rippling around on the floor
Clothes are heaped on chairs, the bed
and the door is closed discreetly
on the private mess
where strangers are unwelcome
There’s a reluctance to organize
the day’s thoughts
much less pathways to order
only to be undone by haste
and misgiving
She rises,
all this in mind

< | home | >

____________________

Elli Hazit was born in San Francisco in 1960. She earned her bachelor’s degree from the University of Wisconsin-Madison and her master’s degree from Boston University. Hazit lived in Paris, France from 1983 to 1997. Her writing has been published in the International Herald Tribune, the Milwaukee Journal Sentinel, and the Cambridge News. She has also produced radio programs for WORT-FM, Madison. One of her stories, “The Tangerines and the Dogs,” was broadcast internationally on the BBC World Service Programme.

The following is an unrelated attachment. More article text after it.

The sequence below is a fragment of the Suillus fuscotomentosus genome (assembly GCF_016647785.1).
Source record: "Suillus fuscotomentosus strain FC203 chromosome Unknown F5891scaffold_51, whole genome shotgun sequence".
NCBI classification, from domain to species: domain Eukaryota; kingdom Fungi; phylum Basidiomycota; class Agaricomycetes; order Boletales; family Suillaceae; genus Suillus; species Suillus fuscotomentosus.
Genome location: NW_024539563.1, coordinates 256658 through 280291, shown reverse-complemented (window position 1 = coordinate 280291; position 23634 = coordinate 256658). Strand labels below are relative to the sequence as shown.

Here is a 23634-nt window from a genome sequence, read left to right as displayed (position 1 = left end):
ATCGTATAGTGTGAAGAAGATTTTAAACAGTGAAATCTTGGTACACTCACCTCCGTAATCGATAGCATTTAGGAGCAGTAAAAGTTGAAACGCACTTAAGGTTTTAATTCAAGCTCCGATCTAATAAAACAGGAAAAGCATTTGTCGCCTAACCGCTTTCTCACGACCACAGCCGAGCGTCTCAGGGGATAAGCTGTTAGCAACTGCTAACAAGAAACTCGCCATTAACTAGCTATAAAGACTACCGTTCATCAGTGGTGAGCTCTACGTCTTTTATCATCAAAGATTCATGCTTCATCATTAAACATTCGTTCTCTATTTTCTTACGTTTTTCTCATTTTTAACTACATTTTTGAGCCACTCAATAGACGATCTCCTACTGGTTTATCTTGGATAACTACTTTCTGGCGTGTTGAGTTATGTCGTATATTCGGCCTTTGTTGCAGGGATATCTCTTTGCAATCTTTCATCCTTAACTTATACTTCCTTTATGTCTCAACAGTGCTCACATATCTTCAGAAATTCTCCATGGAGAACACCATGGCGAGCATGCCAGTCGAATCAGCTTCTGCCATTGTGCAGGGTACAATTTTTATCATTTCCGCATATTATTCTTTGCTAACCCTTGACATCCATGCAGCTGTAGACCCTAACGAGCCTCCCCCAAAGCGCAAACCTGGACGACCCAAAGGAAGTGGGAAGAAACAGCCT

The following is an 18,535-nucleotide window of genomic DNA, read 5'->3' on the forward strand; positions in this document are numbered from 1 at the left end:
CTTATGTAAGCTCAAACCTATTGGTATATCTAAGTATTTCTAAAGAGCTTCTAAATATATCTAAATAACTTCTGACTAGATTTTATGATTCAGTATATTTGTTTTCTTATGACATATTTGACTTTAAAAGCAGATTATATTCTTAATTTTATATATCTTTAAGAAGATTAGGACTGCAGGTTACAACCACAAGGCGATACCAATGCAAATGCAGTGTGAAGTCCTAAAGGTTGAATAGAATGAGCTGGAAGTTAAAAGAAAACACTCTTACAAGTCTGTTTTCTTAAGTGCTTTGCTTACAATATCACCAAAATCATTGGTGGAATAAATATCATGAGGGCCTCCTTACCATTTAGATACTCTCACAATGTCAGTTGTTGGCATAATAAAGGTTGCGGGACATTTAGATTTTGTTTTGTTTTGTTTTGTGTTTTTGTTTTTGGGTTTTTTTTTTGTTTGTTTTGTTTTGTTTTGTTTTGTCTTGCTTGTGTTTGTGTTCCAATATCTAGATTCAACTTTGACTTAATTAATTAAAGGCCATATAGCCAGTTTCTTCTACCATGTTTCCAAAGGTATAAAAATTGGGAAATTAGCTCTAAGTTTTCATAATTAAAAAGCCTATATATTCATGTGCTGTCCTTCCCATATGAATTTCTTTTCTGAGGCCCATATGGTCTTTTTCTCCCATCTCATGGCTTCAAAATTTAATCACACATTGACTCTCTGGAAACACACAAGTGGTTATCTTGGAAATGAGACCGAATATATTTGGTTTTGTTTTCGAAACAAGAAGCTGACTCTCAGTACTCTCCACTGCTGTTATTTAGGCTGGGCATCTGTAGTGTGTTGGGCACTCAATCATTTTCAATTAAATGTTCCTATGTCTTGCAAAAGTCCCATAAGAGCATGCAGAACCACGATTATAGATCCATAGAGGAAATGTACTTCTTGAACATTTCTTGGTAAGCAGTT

June 15, 2011 Posted by | poetry | , , | Leave a comment

Ruby’s World

Elli Hazit

Staying inside the present helps
Ruby to starve herself
For now, Ruby said, I won’t eat
For now
Just for now
For now, I don’t want to cry, eat, laugh, shout, fight
But I can be elliptical
I can pretend and pretend and pretend at pretending
I can stay inside
Myself

Ruby thinks she’s fat
And Ruby is dying from want of a mother’s love
Maybe
Or Ruby is killing herself
so boys will like her skeleton
Ruby has good bones

< | home | >

____________________

Elli Hazit was born in San Francisco in 1960. She earned her bachelor’s degree from the University of Wisconsin-Madison and her master’s degree from Boston University. Hazit lived in Paris, France from 1983 to 1997. Her writing has been published in the International Herald Tribune, the Milwaukee Journal Sentinel, and the Cambridge News. She has also produced radio programs for WORT-FM, Madison. One of her stories, “The Tangerines and the Dogs,” was broadcast internationally on the BBC World Service Programme.

June 15, 2011 Posted by | poetry | , , | Leave a comment

Mall Rats and Their Grandmothers

Elli Hazit

The beggar held out his hand
And I looked the other way

* * *

She
cannot read or write
Settles back
under her cloak of
fundamentalisms